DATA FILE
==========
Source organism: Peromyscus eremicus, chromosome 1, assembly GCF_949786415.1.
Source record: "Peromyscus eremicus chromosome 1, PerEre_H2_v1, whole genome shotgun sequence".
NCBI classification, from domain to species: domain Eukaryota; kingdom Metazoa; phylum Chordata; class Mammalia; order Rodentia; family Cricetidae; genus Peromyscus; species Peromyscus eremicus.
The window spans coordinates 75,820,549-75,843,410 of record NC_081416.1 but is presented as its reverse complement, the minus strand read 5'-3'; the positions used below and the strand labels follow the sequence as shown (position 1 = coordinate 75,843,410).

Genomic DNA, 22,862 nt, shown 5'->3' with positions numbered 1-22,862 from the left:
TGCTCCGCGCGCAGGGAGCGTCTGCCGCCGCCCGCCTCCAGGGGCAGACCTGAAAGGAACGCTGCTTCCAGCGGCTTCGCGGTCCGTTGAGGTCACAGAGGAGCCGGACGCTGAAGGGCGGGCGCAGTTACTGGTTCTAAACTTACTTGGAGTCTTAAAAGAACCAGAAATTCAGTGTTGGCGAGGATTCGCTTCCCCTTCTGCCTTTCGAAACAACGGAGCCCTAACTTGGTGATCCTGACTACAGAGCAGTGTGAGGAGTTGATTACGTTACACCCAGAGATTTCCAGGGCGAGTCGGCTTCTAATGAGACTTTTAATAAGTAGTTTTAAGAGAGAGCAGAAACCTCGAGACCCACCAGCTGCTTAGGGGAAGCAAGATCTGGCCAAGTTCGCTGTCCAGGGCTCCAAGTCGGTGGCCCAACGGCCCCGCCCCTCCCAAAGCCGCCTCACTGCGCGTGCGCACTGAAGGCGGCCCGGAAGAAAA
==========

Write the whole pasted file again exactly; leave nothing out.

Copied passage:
Source organism: Peromyscus eremicus, chromosome 1, assembly GCF_949786415.1.
Source record: "Peromyscus eremicus chromosome 1, PerEre_H2_v1, whole genome shotgun sequence".
NCBI classification, from domain to species: domain Eukaryota; kingdom Metazoa; phylum Chordata; class Mammalia; order Rodentia; family Cricetidae; genus Peromyscus; species Peromyscus eremicus.
The window spans coordinates 75,820,549-75,843,410 of record NC_081416.1 but is presented as its reverse complement, the minus strand read 5'-3'; the positions used below and the strand labels follow the sequence as shown (position 1 = coordinate 75,843,410).

Genomic DNA, 22,862 nt, shown 5'->3' with positions numbered 1-22,862 from the left:
TGCTCCGCGCGCAGGGAGCGTCTGCCGCCGCCCGCCTCCAGGGGCAGACCTGAAAGGAACGCTGCTTCCAGCGGCTTCGCGGTCCGTTGAGGTCACAGAGGAGCCGGACGCTGAAGGGCGGGCGCAGTTACTGGTTCTAAACTTACTTGGAGTCTTAAAAGAACCAGAAATTCAGTGTTGGCGAGGATTCGCTTCCCCTTCTGCCTTTCGAAACAACGGAGCCCTAACTTGGTGATCCTGACTACAGAGCAGTGTGAGGAGTTGATTACGTTACACCCAGAGATTTCCAGGGCGAGTCGGCTTCTAATGAGACTTTTAATAAGTAGTTTTAAGAGAGAGCAGAAACCTCGAGACCCACCAGCTGCTTAGGGGAAGCAAGATCTGGCCAAGTTCGCTGTCCAGGGCTCCAAGTCGGTGGCCCAACGGCCCCGCCCCTCCCAAAGCCGCCTCACTGCGCGTGCGCACTGAAGGCGGCCCGGAAGAAAA